WHEN you’re waiting on the release of a long-anticipated prequel, it’s always best to have company.
Star Wars: The Force Awakens doesn’t drop until mid-December, but sci-fi sycophants are already hunkering down together to lambast the spoilers on 4Chan and parse the rise of Han Solo.
And not just in the thousands virtual chat rooms or on Reddit threads, either: Across the country, a new local meet-up or conference crops up every week, allowing fans to continue the conversation live and in person.
Those who once dwelled on the fringe now inhabit the palace, and there are more chances that ever to explore the theory that Bobo Fett killed Luke Skywalker’s aunt and uncle. This weekend, the Jedi army joins squads of gamers and legions of dungeon masters at Guild Con, converging on the Guild Hall compound Sept. 18-20.
The second annual “celebration of all things nerdy and geeky” was conceived last year to coincide with the launch of the Guild Hall, the nexus of nerdery on Montgomery that offers everything from sword-forging classes to Magic: the Gathering tournaments.
While the first Guild Con was only meant to be a gambol on the century’s proliferation of “cons” (see Dragon Con, Comic Con and Savannah’s own Gnome Con), the event—like some rogue avatar—took on a life of its own.
“It was supposed to be a cheeky way of saying ‘grand opening,’” explains co-founder Clegg Ivey.
“We were shocked at how many people showed up and came to play.”
With the paint on the walls barely dry, over 600 eager dweebers rolled through the grounds for 72 straight hours of role-playing gamery, videoscreen domination and good old-fashioned communion.
“We didn’t lock the doors for three days,” says general manager Adam Parker. “It was pretty epic.”
The weekend fomented the Guild Hall’s member base and established a local community that crosses the lines between squirtles and wizards and unifies stormtroopers with settlers of Catan—an intersectionality of nerdcraft, if you will.
The benevolent leaders promise to reprise the comradery at Guild Con II, with a verrrrry serious Mario Kart 8 tournament, a cosplay costume contest and drinking games at the Guild Hall’s sister eating establishment, The Chromatic Dragon. Death metal video game cover band Artificial Fear returns, and sexy beast Mary Contrary performs her signature bawdy burlesque.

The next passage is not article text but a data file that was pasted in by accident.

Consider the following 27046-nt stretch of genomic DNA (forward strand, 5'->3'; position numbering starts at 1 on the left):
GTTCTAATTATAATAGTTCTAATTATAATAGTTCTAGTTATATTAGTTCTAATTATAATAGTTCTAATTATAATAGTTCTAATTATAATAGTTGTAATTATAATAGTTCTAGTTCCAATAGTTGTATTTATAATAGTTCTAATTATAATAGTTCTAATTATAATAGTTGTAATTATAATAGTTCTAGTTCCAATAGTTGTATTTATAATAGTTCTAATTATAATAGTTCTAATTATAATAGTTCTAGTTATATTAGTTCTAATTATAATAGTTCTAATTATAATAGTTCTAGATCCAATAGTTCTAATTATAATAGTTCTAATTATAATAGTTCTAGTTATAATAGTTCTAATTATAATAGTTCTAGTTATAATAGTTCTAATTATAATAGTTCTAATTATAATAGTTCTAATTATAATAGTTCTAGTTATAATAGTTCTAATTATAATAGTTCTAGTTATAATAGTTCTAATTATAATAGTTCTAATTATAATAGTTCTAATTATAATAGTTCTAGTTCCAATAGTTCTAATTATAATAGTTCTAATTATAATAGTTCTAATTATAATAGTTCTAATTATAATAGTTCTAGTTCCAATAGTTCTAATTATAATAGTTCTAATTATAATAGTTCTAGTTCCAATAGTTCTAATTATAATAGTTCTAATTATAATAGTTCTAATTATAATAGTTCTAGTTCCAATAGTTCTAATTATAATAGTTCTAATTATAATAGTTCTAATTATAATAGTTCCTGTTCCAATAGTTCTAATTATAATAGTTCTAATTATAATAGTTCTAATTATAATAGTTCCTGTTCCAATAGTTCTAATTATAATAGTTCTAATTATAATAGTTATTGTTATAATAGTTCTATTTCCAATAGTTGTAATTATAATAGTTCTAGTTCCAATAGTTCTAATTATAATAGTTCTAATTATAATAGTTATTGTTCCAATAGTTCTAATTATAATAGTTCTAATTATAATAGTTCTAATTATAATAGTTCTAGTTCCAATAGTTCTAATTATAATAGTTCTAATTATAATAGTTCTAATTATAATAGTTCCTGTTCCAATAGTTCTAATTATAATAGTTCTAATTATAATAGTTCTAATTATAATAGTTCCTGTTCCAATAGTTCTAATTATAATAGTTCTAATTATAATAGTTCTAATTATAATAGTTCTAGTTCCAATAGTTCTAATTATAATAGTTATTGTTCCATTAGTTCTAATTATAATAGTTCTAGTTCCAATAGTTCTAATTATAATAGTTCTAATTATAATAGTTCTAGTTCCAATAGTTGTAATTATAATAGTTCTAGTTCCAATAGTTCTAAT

But Guild Con is far more than couchbound amusement or an excuse to wear the Wookiee suit out of the house.
While the Arena’s gaming consoles will surely be filled, idle hands can find occupation with the saws and hammers of the Forge, the Guild Hall’s formidable makerspace, or at the new Miskatronic Labs (formerly the Atrium), where a green screen, sound booth, 3-D printer and laser cutter are waiting for imaginations gone wild.
“We’ve separated out the wood shop from the digital design elements,” says Ivey of the morphing spaces. “We want everyone to be able to access the resources.”
Guild Con attendees can up their skills with intro to coding and film classes or pimp their toys with NERF gun modification and light saber workshops.
The biggest draw for fantasy fans and RPG aficionados is a game design study hall with Robert J. Schwalb, one of the lead designers on the fifth edition of Dungeons & Dragons and overall gaming rock star. Fresh off his D&D triumphs and the success of A Song of Ice and Fire Roleplaying, Schwalb launched a Kickstarter in 2014 to fund his own independent venture.
Schwalb Entertainment’s dystopian tabletop epic The Shadow of the Demon Lord releases this fall. Preview reports indicate that it’s character-driven and utilizes 20-sided and 6-sided dice.
“We have a lot of players who are into game design as well,” says Ivey.
“I think a legend like Robert is going to have a lot of wisdom to impart.”
Ivey emphasizes the incubatory atmosphere of the Guild Hall, where members often share hobbies and collaborate on projects in addition to discussing the possible implications of C-3PO’s red arm.
“It’s like a con every day around here,” laughs the former Silicon Valley tech lawyer-turned-benevolent dictator.
While Guild Con offers all manner of nerdy togetherness, Ivey assures that the weekend’s gaming is paramount.
“Oh, we’re gonna play. It’s on.”